Global manufacturing activity is a leading indicator for oil shipments, because oil demand highly correlates with global manufacturing activity. So when global manufacturing activity rises, shipping rates benefit from higher oil shipments, which supports revenue and earnings for tanker firms. However, when manufacturing activity falls, shipping rates are negatively affected.
JP Morgan Global PMI
June 2013 figures for the JP Morgan Global Manufacturing Purchasing Managers Index (PMI)—which is a survey-based index that asks manufacturing companies questions such as where production is compared to last month and last year—stood unchanged from last month at 50.6. The number 50 is often seen as a magic number that separates economic expansion and contraction. Figures above 50 suggest economic expansion, while those below point to possible economic contraction. It’s also important to know that the strength of expansion or contraction increases as the figures move away from 50.
Economic activity worldwide
The last five months of data point to a weak growing economy. According to Markit’s report, June data was positively supported by activity in the United States, Japan, the United Kingdom, Russia, Switzerland, and Mexico, while China, Taiwan, South Korea, and Vietnam all reported contraction. Europe, on the other hand, continued to show some improvements in its contraction. Economic activity in the United States, the world’s largest economy, has been stronger than others due to a recovery in the housing market, which was driven by the Fed’s asset purchase program, which brought interest rates to a record low. Japan is also showing improvements because of the lower yen, which makes Japanese goods much more competitive in the global market. China, which has a significant impact on its neighbor countries, was dragged down by the government’s tolerance of lower economic growth, weak global economy, and soaring property prices. 1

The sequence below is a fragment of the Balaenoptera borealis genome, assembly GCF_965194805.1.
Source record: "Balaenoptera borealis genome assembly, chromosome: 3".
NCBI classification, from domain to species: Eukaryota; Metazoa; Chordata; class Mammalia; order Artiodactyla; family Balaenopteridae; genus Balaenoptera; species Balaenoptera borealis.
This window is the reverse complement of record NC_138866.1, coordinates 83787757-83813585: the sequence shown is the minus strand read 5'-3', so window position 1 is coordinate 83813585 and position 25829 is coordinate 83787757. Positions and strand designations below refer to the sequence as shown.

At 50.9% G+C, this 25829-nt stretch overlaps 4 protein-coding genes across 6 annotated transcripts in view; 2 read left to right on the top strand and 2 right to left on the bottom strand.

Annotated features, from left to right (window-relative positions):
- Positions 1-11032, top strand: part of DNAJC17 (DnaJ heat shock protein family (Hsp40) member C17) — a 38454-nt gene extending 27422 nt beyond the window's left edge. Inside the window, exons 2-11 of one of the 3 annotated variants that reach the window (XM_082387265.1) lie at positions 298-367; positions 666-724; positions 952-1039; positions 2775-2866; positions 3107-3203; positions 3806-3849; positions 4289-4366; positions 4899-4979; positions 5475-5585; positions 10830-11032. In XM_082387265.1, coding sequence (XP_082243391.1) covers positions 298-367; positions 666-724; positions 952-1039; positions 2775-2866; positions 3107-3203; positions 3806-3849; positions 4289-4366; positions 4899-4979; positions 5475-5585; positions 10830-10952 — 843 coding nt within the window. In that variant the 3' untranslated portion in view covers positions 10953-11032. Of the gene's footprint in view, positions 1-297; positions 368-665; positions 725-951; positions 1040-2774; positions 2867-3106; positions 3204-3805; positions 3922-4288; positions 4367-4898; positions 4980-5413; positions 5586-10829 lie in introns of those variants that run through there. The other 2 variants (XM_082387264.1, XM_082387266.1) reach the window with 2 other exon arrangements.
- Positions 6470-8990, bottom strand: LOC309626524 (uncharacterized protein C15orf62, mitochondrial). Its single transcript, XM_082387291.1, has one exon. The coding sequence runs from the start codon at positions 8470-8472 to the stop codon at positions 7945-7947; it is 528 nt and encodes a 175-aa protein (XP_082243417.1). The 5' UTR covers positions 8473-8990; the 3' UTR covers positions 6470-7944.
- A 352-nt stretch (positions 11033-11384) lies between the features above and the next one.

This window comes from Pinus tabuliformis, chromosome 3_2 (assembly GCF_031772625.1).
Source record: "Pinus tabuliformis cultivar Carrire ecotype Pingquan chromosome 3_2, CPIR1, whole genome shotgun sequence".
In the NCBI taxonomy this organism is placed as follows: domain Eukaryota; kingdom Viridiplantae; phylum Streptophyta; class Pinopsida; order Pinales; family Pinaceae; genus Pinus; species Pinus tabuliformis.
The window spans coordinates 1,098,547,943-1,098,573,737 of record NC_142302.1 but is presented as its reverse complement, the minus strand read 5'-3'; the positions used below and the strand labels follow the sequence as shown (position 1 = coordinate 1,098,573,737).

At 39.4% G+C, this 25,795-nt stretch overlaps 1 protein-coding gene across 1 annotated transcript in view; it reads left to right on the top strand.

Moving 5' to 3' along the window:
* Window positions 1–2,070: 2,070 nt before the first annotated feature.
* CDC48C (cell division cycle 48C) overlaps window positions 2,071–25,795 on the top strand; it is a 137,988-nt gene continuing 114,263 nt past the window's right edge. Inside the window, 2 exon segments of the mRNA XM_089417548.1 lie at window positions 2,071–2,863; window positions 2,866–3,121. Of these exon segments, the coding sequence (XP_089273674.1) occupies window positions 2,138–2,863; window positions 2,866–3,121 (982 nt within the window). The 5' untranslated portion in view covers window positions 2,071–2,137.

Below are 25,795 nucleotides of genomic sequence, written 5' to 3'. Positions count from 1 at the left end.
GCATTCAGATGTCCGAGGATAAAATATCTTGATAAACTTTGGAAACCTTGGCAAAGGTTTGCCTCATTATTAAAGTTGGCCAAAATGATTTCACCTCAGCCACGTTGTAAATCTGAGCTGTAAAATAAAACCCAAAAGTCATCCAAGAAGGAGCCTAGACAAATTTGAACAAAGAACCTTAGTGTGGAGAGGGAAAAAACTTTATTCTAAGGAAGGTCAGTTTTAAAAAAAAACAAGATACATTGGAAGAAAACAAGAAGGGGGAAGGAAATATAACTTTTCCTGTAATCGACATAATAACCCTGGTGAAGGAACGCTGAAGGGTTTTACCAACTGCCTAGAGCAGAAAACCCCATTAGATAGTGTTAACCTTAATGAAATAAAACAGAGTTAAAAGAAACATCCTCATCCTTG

Looking forward, global manufacturing activity will continue to be weighed down by Europe and China’s slower economic growth (which is natural while China’s economy matures and the government tolerates lower growth). Given an elevated supply growth, this pressure would be negative in the short to medium term for tanker companies such as Teekay Corp. (TK), Tsakos Energy Navigation Ltd. (TNP), Ship Finance International Ltd. (SFL), Teekay Tankers Ltd. (TNK), Nordic American Tankers Ltd. (NAT), and Frontline Ltd. (FRO). The Guggenheim Shipping ETF (SEA) would also be negatively affected. Nonetheless, if these companies survive the current depressed market (see Shipping rates for tankers continue to fall, negative for earnings), they will positively benefit from a continuation in economic growth over the long term.
See other drivers that affect the tanker industry:
- Car sales: Car sales to support oil shipping in the long run, tankers to benefit
- Ship prices: Why 15-year ship prices point to negative outlook for tanker stocks and earnings
- Investors should also know that an index level higher than 42, over time, is considered the benchmark for economic expansion. ↩
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